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U.S., Japan Set Deadline on Disputes

Trade: They agree to settle differences regarding semiconductors, insurance by the end of July.

June 28, 1996|JAMES GERSTENZANG | TIMES STAFF WRITER

LYONS, France — Working against a fast-approaching deadline, President Clinton and Japanese Prime Minister Ryutaro Hashimoto agreed Thursday to try to resolve two of their nations' most intractable trade disputes--semiconductors and insurance--by the end of July, senior aides said.

The agreement came as Clinton "expressed his concern about the fact there had been very little progress on the issues," said Laura D'Andrea Tyson, chief of Clinton's National Economic Council.

The two sides have repeatedly expressed the need to reach agreement and have set deadlines only to ignore them. But the history of U.S.-Japanese trade disputes suggests that the political will to eventually solve disputes materializes only at the last moment, after intensive negotiations--and after threats that sanctions will result if an accord is not reached.

Asked what the United States would do if an agreement is not reached by July 31, White House press secretary Mike McCurry, using diplomatic language indicating a willingness to increase pressure, said: "We take our U.S. trade laws seriously, and we have to enforce our trade laws."

Clinton and Hashimoto met for twice as long as planned on the eve of the annual summit of the seven leading industrial democracies.

As the Group of Seven leaders gathered, there were suggestions--after senior U.S. aides met with their counterparts--that summit leaders also may be near agreement on two of the potentially most contentious economic-related issues:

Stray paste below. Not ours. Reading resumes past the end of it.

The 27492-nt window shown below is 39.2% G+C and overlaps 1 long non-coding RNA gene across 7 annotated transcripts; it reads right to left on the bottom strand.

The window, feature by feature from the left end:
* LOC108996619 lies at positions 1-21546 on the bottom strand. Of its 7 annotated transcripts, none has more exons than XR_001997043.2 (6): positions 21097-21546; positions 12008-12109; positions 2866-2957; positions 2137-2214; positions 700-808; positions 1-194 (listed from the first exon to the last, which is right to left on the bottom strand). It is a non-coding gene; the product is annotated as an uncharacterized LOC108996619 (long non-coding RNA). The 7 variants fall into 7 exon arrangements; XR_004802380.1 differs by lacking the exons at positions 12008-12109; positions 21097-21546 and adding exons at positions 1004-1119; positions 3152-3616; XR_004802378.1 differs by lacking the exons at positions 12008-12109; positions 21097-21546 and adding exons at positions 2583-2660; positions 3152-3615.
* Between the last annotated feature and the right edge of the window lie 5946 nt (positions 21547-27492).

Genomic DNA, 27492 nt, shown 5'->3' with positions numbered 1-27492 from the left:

* French President Jacques Chirac has taken a lead, with the United States, to push for greater efforts to help the debt-hammered, least-developed nations--most of which are in Africa.

* A plan, resisted until Thursday by Japan and Germany, to sell some International Monetary Fund gold to boost the agency's aid capacity. Japanese Finance Minister Wataru Kubo indicated in a meeting with U.S. Treasury Secretary Robert E. Rubin that Japan would accept the proposal, leaving only Germany opposing it, administration aides said.

Before Clinton and Hashimoto met, Rubin and Kubo were said by an administration official to have made "modest progress" in resolving trade issues. After the meeting, Tyson said the president and prime minister's commitment to reaching agreement by July 31 is "a very significant sign of their seriousness of purpose."

The insurance issue was originally part of the U.S.-Japan "framework" agreement reached three years ago, in which the two nations set up a design for approaching some of their most contentious trade disputes. A 1994 pact set ground rules for deregulating Japan's insurance market; Tokyo said it would liberalize operations that were still closed to foreign companies--life- and nonlife coverages--before opening a third sector, for illnesses and accidents. The United States says insufficient progress has been made here.

The semiconductor agreement expires July 31. A five-year pact, under which Japan made a commitment to import 20% of the computer chips its industries use, was reached in 1986 and renewed five years ago. The most recent figures indicate that chip imports have surged beyond the target level, to 30%.

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